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Visa issues may force Woolwich into new hire

The work visa of Woolwich’s latest recruit still up in the air, the township may have to go through the hiring process again to fill the position. Saskia Koning, a South African citizen in the country on a temporary work visa due to expire in June, was hired last month to fill a newly-created executive assistant’s position, a three-year contract paying almost $50,000 annually.

This week, however, chief administrative officer David Brenneman said the visa situation has yet to be sorted out, which means the township may have to go back to the well.

“If the position becomes vacant, normal practice would be that the township would proceed with a recruitment process to fill the position.”

According to Citizenship and Immigration Canada, the employee is responsible for obtaining a work visa. The township, however, is responsible for obtaining a labour market opinion (LMO) from Human Resources and Skills Development Canada stipulating that the job is open to foreign workers due to a shortage of qualified Canadians. That process is still underway at the township.

This is the latest turn of events in what has become a controversial hiring. Koning, who is a friend of the mayor, beat out some 120 other candidates despite a résumé that does not seem to line up with the qualifications stipulated by the township when it advertised for an executive assistant to the mayor/council and corporate communications assistant.

Both Brenneman and Mayor Todd Cowan have defended the hiring of Koning, calling her the best-qualified candidate. They have, however, refused to discuss her qualifications. But publically-available information shows Koning is listed has having graduated from the University of Cape Town in December 2010 with a degree in film and media production. In an online forum for ex-patriots, she listed her profession as video production assistant. In Canada on a temporary visa that is to expire next month, she had been working as a waitress at a Kitchener restaurant prior to joining township staff on Apr. 26.

Citing privacy issues, the township has refused to discuss specifics of Koning’s qualifications or the visa issue. Officials have also declined to discuss the pay scale for an administrative assistant’s job – $43,000 to $53,000 a year, plus generous benefits – that are out of line with HRSDC data for similar jobs in the private sector. The township position pays about 50 per cent above private-sector averages for administrative assistance jobs – about $35,000 – and much more than entry-level offerings, which run closer to $25,000. Executive assistants, with more experience and responsibility, can earn closer to the range offered by the township, according to figures available from federal employment websites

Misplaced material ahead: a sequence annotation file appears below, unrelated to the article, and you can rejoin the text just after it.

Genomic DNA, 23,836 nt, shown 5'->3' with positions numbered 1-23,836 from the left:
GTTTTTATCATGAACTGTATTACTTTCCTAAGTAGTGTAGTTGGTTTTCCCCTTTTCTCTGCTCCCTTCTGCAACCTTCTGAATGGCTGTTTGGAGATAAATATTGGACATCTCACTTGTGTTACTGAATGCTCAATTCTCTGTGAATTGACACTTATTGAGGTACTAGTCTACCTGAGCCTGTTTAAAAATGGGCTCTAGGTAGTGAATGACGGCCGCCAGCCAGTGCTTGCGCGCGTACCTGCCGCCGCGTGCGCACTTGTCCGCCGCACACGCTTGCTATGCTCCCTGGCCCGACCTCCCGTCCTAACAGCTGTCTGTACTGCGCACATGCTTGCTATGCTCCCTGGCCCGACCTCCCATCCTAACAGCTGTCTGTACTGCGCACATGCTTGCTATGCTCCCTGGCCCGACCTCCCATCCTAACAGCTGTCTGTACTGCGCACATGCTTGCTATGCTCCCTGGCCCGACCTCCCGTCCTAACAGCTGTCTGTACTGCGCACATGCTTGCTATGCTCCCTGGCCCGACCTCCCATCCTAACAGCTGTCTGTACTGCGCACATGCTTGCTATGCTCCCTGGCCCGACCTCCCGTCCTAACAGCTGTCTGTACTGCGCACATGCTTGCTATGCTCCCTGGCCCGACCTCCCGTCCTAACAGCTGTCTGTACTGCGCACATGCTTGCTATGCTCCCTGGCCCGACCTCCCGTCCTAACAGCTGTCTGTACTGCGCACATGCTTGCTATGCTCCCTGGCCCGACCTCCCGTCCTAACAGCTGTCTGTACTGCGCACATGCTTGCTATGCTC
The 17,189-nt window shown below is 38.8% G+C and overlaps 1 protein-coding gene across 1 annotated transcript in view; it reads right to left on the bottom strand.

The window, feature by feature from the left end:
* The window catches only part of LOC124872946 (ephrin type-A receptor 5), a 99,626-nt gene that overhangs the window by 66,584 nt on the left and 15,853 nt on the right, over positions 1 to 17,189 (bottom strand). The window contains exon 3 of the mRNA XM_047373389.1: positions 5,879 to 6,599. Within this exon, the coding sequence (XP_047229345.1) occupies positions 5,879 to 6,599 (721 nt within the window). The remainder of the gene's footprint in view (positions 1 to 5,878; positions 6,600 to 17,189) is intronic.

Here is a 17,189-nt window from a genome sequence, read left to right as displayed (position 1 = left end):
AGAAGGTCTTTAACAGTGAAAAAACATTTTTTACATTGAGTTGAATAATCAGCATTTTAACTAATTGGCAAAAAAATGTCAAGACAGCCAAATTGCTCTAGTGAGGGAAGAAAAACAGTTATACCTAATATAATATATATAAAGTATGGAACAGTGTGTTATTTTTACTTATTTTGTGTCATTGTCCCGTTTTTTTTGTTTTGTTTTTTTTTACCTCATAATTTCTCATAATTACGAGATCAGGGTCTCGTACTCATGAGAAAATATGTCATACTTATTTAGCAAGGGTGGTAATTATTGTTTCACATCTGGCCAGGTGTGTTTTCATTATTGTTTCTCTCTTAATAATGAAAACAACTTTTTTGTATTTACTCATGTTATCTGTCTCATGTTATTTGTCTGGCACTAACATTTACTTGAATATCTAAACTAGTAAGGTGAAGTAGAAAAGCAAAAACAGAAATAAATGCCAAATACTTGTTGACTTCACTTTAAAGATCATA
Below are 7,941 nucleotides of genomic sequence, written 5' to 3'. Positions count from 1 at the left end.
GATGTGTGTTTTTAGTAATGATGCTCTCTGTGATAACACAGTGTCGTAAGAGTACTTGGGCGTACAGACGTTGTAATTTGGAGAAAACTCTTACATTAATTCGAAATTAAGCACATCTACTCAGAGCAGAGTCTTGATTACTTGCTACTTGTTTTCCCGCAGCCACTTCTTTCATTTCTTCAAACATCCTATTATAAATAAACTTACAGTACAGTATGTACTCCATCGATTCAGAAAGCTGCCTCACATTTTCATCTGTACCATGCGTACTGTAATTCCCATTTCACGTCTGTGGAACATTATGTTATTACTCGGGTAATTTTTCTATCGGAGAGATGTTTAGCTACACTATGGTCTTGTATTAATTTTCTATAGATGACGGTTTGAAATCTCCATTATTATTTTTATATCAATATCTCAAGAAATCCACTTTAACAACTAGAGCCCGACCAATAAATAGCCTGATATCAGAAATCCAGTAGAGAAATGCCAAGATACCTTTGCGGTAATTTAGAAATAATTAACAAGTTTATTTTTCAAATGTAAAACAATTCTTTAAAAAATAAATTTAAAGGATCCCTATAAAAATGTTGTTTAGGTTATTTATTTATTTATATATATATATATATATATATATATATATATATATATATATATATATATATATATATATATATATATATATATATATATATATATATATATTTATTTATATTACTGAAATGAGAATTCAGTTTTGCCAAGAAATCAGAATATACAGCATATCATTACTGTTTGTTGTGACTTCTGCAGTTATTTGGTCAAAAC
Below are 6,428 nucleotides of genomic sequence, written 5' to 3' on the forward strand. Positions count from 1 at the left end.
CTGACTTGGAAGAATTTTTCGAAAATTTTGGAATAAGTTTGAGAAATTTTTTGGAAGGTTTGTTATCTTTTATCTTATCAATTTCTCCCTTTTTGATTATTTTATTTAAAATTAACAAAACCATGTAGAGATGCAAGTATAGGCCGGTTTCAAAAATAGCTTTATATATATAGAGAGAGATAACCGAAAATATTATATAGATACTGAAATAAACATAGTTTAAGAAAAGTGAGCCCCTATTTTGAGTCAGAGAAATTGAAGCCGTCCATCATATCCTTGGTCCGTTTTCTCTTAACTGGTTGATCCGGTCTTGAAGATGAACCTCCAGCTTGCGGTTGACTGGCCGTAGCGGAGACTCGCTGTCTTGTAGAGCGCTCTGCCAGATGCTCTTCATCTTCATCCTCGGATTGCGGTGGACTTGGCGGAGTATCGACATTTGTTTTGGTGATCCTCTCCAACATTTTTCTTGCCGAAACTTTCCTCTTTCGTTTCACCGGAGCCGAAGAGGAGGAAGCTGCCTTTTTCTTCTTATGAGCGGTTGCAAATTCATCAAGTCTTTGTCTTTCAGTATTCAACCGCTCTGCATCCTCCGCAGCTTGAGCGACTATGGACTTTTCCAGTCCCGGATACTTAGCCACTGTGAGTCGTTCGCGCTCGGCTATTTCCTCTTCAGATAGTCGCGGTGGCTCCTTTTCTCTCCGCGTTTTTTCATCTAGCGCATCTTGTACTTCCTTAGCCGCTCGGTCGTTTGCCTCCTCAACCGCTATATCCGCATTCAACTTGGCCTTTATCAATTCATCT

Pay levels for the new position, the same range as existing administrative assistant’s jobs at the township, were approved by councillors during budget deliberations in February.

The total compensation package for the position is the equivalent of about a one per cent tax increase, though Cowan notes money was found in the budget without increasing taxes. The extra expense was prorated for 2012, as the job didn’t start until late April.

“It should be noted that council’s support for the executive assistant/corporate communications assistant position did not result in a tax increase of one per cent, rather it was council’s direction that the approval of the new position not result in an increase to the tax rate, and this was achieved,” he said in an email.

In response to questions about the need for yet another staff position, Cowan referred to the original staff report that described the breakdown of duties, a half-time assistant for mayor and council and half-time communications assistant.
“The public expects this council to be more active, responsive and engaged than the previous council, and part-time staff support is needed to help meet this expectation,” reads the justification for the executive assistant.”
No additional rationale was offered.

Previous mayor Bill Strauss, who held the office for 13 years prior to the 2010 election, sees no reason the mayor needs an assistant.

“I just don’t see it as being necessary at all,” he said of the new position in an interview last week, noting that previous staffing levels served the mayor just fine.

“I was happy with the way we operated. There was adequate support staff there at all times.”

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